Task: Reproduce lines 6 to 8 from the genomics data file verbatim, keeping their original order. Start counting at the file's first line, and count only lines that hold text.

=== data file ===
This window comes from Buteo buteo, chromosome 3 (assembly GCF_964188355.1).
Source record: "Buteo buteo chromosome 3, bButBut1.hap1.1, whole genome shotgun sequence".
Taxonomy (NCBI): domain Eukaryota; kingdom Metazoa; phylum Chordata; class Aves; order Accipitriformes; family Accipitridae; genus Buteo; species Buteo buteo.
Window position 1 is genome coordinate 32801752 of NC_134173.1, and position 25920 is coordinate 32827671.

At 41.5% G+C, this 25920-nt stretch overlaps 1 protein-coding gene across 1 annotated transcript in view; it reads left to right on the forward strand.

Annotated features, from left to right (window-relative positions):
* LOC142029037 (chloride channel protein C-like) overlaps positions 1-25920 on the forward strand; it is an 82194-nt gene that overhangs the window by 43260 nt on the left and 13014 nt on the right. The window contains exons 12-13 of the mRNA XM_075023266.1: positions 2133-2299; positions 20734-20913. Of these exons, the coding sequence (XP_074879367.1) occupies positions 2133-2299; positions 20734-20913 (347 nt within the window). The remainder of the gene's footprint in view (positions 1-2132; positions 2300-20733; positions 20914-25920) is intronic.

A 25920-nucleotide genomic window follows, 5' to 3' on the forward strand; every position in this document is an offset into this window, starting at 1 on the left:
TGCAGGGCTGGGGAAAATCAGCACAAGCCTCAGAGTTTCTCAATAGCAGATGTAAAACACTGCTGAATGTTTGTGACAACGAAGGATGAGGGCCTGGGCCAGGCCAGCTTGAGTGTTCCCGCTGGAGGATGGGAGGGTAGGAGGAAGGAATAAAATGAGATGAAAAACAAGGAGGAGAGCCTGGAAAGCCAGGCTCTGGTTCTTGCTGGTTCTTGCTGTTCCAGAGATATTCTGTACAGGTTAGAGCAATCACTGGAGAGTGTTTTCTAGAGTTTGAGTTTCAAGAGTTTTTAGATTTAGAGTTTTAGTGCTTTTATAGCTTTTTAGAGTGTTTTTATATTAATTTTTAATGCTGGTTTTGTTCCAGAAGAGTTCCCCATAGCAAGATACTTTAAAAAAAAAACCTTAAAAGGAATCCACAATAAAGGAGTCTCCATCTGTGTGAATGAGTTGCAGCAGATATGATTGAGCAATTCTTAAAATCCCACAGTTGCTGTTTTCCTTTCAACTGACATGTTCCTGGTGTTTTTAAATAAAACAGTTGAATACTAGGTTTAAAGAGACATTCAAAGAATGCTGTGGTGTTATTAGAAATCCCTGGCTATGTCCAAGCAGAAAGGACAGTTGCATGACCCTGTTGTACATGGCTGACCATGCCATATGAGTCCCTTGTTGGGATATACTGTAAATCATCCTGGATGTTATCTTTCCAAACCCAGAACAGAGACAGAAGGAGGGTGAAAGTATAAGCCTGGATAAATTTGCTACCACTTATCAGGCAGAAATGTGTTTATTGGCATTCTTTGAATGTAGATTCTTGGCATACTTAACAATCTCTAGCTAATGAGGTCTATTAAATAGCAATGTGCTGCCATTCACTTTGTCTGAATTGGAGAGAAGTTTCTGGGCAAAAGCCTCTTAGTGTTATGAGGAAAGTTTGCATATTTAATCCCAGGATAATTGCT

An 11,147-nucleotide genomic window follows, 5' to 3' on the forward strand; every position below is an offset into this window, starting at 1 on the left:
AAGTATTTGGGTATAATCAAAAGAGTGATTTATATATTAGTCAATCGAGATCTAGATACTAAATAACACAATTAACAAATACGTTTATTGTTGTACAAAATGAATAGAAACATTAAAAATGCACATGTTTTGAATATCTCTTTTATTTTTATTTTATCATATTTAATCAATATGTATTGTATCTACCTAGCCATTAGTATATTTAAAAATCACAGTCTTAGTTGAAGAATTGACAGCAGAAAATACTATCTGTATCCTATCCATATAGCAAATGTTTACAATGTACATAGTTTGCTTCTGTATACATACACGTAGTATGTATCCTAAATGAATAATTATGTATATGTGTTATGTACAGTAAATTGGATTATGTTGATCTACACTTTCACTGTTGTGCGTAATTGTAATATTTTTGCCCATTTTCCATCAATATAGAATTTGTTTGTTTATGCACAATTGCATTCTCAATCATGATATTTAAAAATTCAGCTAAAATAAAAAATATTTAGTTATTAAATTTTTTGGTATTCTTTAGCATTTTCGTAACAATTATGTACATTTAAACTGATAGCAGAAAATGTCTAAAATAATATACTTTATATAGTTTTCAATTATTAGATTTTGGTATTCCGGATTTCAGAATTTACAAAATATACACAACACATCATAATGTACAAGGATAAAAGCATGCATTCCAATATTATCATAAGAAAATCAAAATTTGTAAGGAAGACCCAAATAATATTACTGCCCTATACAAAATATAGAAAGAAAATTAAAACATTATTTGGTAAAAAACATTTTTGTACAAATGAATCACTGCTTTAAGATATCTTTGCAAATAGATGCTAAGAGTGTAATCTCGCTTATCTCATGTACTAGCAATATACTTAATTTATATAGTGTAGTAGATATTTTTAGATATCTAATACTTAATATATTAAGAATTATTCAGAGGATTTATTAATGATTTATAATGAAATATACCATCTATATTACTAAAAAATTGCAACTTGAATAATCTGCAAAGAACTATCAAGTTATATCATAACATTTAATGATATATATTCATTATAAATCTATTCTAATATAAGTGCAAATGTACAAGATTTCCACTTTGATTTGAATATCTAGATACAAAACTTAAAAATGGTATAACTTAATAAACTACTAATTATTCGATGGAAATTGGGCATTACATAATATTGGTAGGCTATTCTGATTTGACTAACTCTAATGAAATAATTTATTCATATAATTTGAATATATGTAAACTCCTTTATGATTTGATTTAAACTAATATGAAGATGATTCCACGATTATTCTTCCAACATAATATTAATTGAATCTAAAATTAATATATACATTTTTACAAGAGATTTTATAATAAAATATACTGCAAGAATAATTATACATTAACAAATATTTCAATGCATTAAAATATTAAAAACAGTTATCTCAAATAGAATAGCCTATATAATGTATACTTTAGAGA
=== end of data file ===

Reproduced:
Annotated features, from left to right (window-relative positions):
* LOC142029037 (chloride channel protein C-like) overlaps positions 1-25920 on the forward strand; it is an 82194-nt gene that overhangs the window by 43260 nt on the left and 13014 nt on the right. The window contains exons 12-13 of the mRNA XM_075023266.1: positions 2133-2299; positions 20734-20913. Of these exons, the coding sequence (XP_074879367.1) occupies positions 2133-2299; positions 20734-20913 (347 nt within the window). The remainder of the gene's footprint in view (positions 1-2132; positions 2300-20733; positions 20914-25920) is intronic.

A 25920-nucleotide genomic window follows, 5' to 3' on the forward strand; every position in this document is an offset into this window, starting at 1 on the left: